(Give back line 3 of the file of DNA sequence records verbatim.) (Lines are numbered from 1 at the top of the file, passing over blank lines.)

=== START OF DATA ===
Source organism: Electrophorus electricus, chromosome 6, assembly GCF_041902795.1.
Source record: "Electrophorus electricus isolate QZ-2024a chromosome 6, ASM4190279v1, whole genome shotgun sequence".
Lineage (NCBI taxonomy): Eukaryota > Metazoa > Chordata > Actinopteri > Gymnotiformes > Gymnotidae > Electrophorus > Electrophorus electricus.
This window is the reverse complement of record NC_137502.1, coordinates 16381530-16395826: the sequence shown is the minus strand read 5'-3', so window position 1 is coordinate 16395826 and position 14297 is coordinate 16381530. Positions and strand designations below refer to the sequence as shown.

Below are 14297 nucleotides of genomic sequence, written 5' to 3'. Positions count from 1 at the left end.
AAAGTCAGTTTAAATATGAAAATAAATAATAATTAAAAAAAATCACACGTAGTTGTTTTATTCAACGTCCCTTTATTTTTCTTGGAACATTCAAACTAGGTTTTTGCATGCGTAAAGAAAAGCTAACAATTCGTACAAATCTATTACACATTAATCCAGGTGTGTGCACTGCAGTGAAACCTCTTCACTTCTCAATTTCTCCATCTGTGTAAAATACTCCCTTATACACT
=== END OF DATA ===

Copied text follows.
Lineage (NCBI taxonomy): Eukaryota > Metazoa > Chordata > Actinopteri > Gymnotiformes > Gymnotidae > Electrophorus > Electrophorus electricus.